Travel in Botswana, Ten Tips to hassle free travel in Botswana
Self-driving through Botswana is generally a very relaxed affair, however these ten tips will make your trip an absolute breeze
1. Throughout Botswana you will encounter numerous road blocks, although in general these are merely veterinary check points that monitor the movement of fresh meat throughout Botswana in order to prevent the spread of foot and mouth disease, on approaching one of these road blocks take care to observe the decreasing speed limit as indicated on the signage leading up to the check point normally this is 120kmh down to 80kmh and then 60kmh its not uncommon for police to speed trap on the approach to these stops . Take note of the police officer as he will direct you by hand signals as to when and where you must stop, however regardless, always remember to stop at the stop sign just before the police officer and then wait for him to request that you drive forward on his signal. (Remember to stop at the stop sign before the officer)
- The people of Botswana are a friendly people who love a good chat (where you going, where you from, who you with, why you going where you going, or just a good laugh at one's own expense.) and a warm greeting and a smile do wonders. Learning a few words in the local language also helps to the furtherance of many happy travels throughout the country.
- Going back to the subject of driving, the speed limits through any village no matter how small is 60kmh, police speed trap everywhere so take care to follow the speed limits, so as not to cause injury to oneself or to others and avoid yourself some hefty fines.
- If you are caught speeding in Botswana, here are a few DONTS: don’t argue with the officer, don’t try justify your actions, don’t try bribe the officer (bribery is an criminal offense) and now a few Dos: do apologise, do be polite, do treat the officer with respect,(sir and madam are appreciated and duly noted) it is not uncommon for the police officer to let you off with a warning if one is sincere and respectful, however don’t count on it, so take good care to follow the road signs they are not unreasonable.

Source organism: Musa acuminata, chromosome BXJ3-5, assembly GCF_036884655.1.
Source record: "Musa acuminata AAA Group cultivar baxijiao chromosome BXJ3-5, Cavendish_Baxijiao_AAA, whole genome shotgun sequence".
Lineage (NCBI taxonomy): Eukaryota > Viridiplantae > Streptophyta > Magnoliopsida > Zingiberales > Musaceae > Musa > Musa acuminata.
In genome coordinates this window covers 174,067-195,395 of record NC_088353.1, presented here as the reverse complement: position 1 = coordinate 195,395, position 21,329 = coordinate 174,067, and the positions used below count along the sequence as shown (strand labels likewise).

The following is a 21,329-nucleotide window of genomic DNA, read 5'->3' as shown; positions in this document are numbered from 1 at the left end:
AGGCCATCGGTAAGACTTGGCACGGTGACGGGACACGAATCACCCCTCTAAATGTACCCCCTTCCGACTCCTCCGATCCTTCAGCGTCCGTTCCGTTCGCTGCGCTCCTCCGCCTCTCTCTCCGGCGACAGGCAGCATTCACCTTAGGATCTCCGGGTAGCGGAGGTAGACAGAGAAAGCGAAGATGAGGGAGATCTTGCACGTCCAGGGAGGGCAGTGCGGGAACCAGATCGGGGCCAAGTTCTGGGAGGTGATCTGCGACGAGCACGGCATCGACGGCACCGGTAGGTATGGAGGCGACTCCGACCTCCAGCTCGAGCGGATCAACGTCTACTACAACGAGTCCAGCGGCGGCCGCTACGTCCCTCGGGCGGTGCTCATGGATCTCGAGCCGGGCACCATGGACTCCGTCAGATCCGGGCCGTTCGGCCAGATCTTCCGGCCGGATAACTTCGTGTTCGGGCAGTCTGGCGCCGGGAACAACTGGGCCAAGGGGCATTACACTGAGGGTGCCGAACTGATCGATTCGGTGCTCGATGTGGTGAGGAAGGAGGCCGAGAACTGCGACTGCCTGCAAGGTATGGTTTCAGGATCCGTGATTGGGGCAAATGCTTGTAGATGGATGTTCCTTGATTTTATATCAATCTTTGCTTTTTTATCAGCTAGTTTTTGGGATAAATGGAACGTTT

- Taking photos, while you may take as many photos as you like of the wildlife that you may encounter in your explorations its always considered disrespectful to take photographs of people without their permission. The exception is in the general street photography sense and even then it pays to be discreet.
- Traveling at night. Botswana has more animals then people both wild and domesticated, so in general its best to avoid traveling at night, if you do find yourself driving at night it is recommended that one does not exceed 80kmh, remember to dip your headlights to oncoming traffic and warn other drivers of animals along the verge of the road by making good use of you hazard lights.
- Crime: although crime is not a big thing in Botswana it does happen. So try not to leave valuable items in plain sight, in unattended vehicles. And the same goes for leaving things of value in your tents or other accommodations when going out on game drives or just going out. Violent crime is still rather uncommon in Botswana however in the bigger towns one should always be alert and make good use of one's own common sense . Emergency services can always be reached on 999.
- Drink bottled water, tap water is normally very clean and drinkable, however why risk it.
- Remember that you can't move fresh meat through veterinary gates unless you taking it into a red zone area, for example you can't take fresh meat from Maun to Gaborone or Ghanzi, but you can take it from Maun into Moremi, but if you coming from Kasane to Maun via Chobe and Moremi then you will be stopped at the Maun/Moremi gate and any fresh produce will be confiscated. The same goes for if you would take fresh produce into Moremi from Maun, this you would be allowed to do, however on returning to Maun once again at the Maun/Moremi gate all returning fresh produce would be confiscated.
- And at last, familiarize yourself with your destination's, learn as much as you can about the places you want to visit before you hit the road, the best way to do this is by following us here on exploring Botswana……..it really it is the best way!! You can subscribe via email (top right corner of this screen) or check the side tab,
- yes we added a bonus tip, check out AirBnB for some very cool and affordable accommodation options
All the best on your travels have fun and tag us in your adventure's on Instagram @exploringbotswana